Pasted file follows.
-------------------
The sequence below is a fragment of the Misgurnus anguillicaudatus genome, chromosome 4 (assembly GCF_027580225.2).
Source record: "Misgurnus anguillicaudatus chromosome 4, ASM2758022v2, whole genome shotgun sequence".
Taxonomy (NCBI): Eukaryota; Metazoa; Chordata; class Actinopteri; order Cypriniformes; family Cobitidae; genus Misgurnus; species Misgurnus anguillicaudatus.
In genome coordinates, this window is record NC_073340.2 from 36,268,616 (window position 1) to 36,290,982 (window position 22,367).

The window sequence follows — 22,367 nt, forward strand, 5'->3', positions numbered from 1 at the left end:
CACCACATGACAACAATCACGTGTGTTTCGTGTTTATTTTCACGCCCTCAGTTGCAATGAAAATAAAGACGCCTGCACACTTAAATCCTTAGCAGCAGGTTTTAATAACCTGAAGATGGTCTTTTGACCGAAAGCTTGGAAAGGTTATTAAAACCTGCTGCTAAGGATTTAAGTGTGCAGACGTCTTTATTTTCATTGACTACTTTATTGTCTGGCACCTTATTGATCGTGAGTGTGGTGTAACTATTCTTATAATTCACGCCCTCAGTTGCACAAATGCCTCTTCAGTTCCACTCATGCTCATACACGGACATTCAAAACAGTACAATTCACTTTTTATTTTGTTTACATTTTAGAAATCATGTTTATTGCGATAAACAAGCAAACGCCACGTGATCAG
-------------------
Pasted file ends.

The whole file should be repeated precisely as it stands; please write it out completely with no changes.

The sequence below is a fragment of the Misgurnus anguillicaudatus genome, chromosome 4 (assembly GCF_027580225.2).
Source record: "Misgurnus anguillicaudatus chromosome 4, ASM2758022v2, whole genome shotgun sequence".
Taxonomy (NCBI): Eukaryota; Metazoa; Chordata; class Actinopteri; order Cypriniformes; family Cobitidae; genus Misgurnus; species Misgurnus anguillicaudatus.
In genome coordinates, this window is record NC_073340.2 from 36,268,616 (window position 1) to 36,290,982 (window position 22,367).

The window sequence follows — 22,367 nt, forward strand, 5'->3', positions numbered from 1 at the left end:
CACCACATGACAACAATCACGTGTGTTTCGTGTTTATTTTCACGCCCTCAGTTGCAATGAAAATAAAGACGCCTGCACACTTAAATCCTTAGCAGCAGGTTTTAATAACCTGAAGATGGTCTTTTGACCGAAAGCTTGGAAAGGTTATTAAAACCTGCTGCTAAGGATTTAAGTGTGCAGACGTCTTTATTTTCATTGACTACTTTATTGTCTGGCACCTTATTGATCGTGAGTGTGGTGTAACTATTCTTATAATTCACGCCCTCAGTTGCACAAATGCCTCTTCAGTTCCACTCATGCTCATACACGGACATTCAAAACAGTACAATTCACTTTTTATTTTGTTTACATTTTAGAAATCATGTTTATTGCGATAAACAAGCAAACGCCACGTGATCAG